The ‘Boys’ are Quite All Right
Imagine that you saw one of America’s grimmest civil rights stories being retold in a comedic manner on a brightly lit stage with humorous costumes, creative set design and an extremely talented cast.
Now imagine that this story is a musical.
You have successfully pictured “The Scottsboro Boys,” a cabaret-style musical by Kander and Ebb, the famed theatrical composers who also wrote “Chicago.” This is the story of nine African-Americans who were falsely accused of sexually assaulting two white women on a train in the 1930s.
Due to the lingering effect of racism in the American South, the nine men, who became famously known as the Scottsboro Boys, earned national acclaim as products of a Jim Crow society that needed to be conquered by the egalitarian North.
However, despite the numerous trials, the Scottsboro Boys were continually tried as guilty and subsequently spent most of their lives in prison.
On stage at San Diego’s Old Globe Theatre until June 3, “The Scottsboro Boys” is by far one of the best musicals I have ever had the chance to see. Not only does it share an unfortunately obscure story of racial conflict in American history, it also explores different regional perceptions of races throughout the country.
As a theater enthusiast, I was completely enthralled with “The Scottsboro Boys” from the first song to the last curtain call.
Nominated for 14 Tony Awards in 2011, “The Scottsboro Boys” has more depth and substance than most modern musicals: it explores not only the story of the nine men, but also the changing concept of race in America.
The show is designed in a modern style, using a cast of only 13 members to play a variety of characters. Although this constant changing of characters could seem distracting for the audience, it is actually a very ingenious manner of portraying the importance of stereotypical racial perceptions.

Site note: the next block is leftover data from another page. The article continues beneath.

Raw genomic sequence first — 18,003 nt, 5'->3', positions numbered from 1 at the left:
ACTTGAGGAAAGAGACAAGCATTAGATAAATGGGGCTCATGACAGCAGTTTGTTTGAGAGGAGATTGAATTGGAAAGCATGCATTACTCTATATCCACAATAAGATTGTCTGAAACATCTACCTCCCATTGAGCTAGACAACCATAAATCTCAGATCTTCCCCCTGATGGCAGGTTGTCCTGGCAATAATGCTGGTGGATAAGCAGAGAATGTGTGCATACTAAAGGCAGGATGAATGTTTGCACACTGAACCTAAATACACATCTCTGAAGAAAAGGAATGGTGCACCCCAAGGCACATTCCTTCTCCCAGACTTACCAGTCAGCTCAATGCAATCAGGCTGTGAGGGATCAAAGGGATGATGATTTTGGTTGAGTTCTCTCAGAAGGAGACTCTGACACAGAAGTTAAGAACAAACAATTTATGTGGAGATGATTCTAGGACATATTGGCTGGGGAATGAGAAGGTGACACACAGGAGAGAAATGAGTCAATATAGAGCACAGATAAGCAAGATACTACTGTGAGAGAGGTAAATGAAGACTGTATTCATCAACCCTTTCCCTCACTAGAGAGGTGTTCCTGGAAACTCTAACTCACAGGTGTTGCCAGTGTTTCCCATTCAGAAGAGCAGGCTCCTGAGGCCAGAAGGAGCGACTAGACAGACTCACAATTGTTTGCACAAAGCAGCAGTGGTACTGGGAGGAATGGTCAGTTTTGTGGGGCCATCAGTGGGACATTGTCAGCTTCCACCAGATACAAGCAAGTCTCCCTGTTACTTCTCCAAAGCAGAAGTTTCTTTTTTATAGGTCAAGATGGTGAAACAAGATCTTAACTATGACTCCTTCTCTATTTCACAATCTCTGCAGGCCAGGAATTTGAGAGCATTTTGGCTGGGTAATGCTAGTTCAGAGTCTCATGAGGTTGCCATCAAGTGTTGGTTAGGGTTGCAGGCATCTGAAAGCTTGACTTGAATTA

For example, all but one of the cast members is African-American; however, two of the African-American men play the roles of the white women, exhibiting not only feminine qualities, but also racial stereotypes of Caucasian females in order to fully portray their character change.
Content aside, the show itself is a masterpiece. Using only nine chairs and a miniscule selection of props, the show truly relies on its message rather than its media to share the horrific experience the Scottsboro Boys endured. Without complex visuals to distract the audience, the story is clear and poignant, thus creating a theatrical experience that is so different from many modern musicals.
The ensemble is also amazing: every member is perfectly cast, and portrays their part with the perfect amount of intensity. As mentioned before, many members are required to play numerous roles, which can often reflect the actor’s versatility. Each actor was flawless, and eases into his or her respective roles with depth, humor and character changes when appropriate. The performance alone is a reminder of the importance of good acting.
However, “The Scottsboro Boys” is more than entertaining. Far more important is how the show proves that the genre of the musical is not limited to mere eye- and ear-pleasers, but can be highly political and critical. The fact that this doesn’t mean sacrificing beautiful and sophisticated music and dance is a wonderful instance of the possible unity of critique and art.
I whole-heartedly recommend this show, and, if you feel like making the drive, you will not be sorry.
Rating: 4.5 out of 5